WW2 Army Commando records, location?

We've been looking through a scrapbook that contains details of my FiL's military service. He entered Sandhurst in August 39, left in Jan 40, was posted to the Devonshire's RHQ, and stayed there until June 40.

He then volunteered for what I think were still called the Special Service units, and spent 6 months on courses in Scotland. By this time his unit was called 3 Commando, but he left to return to his regt in Jan 41, just before the unit took part in an action on the Lofoten islands, according to the notes.

It would be interesting to find out why he left. He was not yet 20, with no regimental experience, so it seems quite likely that his CO sent him back to his regiment to get some proper experience. He subsequently fought with the Devons in Burma finishing as an acting Major and Coy Cmdr, leading his Coy on at least one operation behind enemy lines, so he did his bit in the end.

Any thoughts on where to look?
There is a very slight chance you might find some reference in the War Diary for No.3 in the PRO or the Diaries for the Devons', but frankly doubtful. Would say your theory about being returned to get more experience is probably the least likely.

June 1940 was when the order to form the Special Service Units (aka Commandos – the tile used by many especially the men themselves but not totally sanction by Whitehall until towards the end of the war), and the first Unit to be established ‘by the book’ was No.3 by John Durnford-Slater who previously was a RA officer out of the Citadel in Plymouth.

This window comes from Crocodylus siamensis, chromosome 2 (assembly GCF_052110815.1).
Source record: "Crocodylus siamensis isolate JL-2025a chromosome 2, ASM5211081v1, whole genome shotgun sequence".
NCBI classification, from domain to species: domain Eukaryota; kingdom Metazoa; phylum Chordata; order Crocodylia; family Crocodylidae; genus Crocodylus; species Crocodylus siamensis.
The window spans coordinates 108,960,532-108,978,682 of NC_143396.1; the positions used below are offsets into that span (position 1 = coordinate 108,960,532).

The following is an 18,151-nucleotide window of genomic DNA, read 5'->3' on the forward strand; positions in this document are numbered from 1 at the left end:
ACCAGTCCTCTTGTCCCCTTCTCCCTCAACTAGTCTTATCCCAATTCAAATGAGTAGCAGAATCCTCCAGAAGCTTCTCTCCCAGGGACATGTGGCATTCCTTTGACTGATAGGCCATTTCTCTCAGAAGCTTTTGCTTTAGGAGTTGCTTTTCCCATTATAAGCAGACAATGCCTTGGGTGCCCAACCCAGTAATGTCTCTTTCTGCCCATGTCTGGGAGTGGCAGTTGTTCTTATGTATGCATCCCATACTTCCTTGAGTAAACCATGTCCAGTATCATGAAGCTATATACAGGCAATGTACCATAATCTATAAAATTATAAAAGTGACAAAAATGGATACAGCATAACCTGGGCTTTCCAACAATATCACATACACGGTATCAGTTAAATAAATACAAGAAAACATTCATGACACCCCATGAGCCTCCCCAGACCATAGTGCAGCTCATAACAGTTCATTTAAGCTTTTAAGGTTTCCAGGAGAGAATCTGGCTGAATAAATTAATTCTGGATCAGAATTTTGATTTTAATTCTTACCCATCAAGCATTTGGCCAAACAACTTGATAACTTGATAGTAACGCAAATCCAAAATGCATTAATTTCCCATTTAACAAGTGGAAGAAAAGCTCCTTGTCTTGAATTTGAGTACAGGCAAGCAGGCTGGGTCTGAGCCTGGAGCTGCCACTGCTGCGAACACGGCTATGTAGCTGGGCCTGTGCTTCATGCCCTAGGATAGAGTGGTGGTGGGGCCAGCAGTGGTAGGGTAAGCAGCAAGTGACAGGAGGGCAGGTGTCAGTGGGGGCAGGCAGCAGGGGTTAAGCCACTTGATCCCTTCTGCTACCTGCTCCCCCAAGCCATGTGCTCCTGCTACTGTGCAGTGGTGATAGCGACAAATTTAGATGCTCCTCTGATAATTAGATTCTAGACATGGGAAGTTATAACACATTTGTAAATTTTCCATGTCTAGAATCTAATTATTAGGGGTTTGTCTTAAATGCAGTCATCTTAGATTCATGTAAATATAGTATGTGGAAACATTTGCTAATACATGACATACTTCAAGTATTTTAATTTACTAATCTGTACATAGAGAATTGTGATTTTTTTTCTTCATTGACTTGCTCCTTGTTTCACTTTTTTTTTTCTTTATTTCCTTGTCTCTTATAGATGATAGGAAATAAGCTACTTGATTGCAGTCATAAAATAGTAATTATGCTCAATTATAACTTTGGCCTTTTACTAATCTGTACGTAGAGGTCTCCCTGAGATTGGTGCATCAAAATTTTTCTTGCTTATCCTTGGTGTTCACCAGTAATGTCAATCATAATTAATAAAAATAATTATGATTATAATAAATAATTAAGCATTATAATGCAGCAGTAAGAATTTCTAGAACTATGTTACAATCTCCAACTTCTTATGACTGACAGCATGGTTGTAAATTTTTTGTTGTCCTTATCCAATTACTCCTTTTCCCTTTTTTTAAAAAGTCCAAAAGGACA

In the beginning all Cdos were responsible for training their own men – Achnacarry was only a holding depot till 1942. There were several schools in Scotland which offered training in various arts of specialist warfare which the Cdos made use of. The largest centre was that for amphibious training at Inveraray and a frequent practice location was the Isle of Aaron.

Some of No.3 took part in the second Cdo raid soon after their formation which was directed at Guernsey. While it was partially successful, it hardly went to plan and by no means to the satisfaction of Churchill. The PM brought Roger Keyes in to head SSs – or Combined Operations which had been instated – with a mandate to took to larger scale raids. The first passion was Pantelleria which frustratingly was on and off for some time. No.3 and No.8, principally, trained for this in Scotland which probably accounts for your reference to ‘training in Scotland’.

To join the Cdos you had to already be in the Forces and pass the individual Units’ selection. First was an interview and assessment and thereafter any and all training regimes they decided. You were permanently seconded meaning you remained on your original Units payroll – the Army Cdos were never Regimented in their own right. A condition of the Army Cdos was that you could leave at any time and equally could be Returned To Unit at any time. Re RTU you were just advised of the decision and there was no inquest or appeal. e.g. If for whatever reason decided by the Cdo you were not up to their requirements, or had fallen below them, or ‘didn’t fit’, you were RTUed.

In the early years, even after Lofoten, with long periods of training but no enemy action, a number of men felt the Cdos did not deliver what it promised, and elected to leave and rejoin their former Regiments. Lofoten actually was not a great help as this was a ‘soft’ target and felt by many to be a bit of a publicity stunt, together with plenty of media along. Consequently a number of men left after Lofoten.

Re your FiL, other than they not suiting him or he not suiting them, as an officer there may have been a promotion element in the return action, or lack of it?

If you want to read about No.3 from the beginning, suggest starting with “Commando” by John Durnford-Slater.

I think you might find that most of these records are now help at the PRO at Kew in West London. I had to try chase up my Great Grandfathers RM record and that is where it was.

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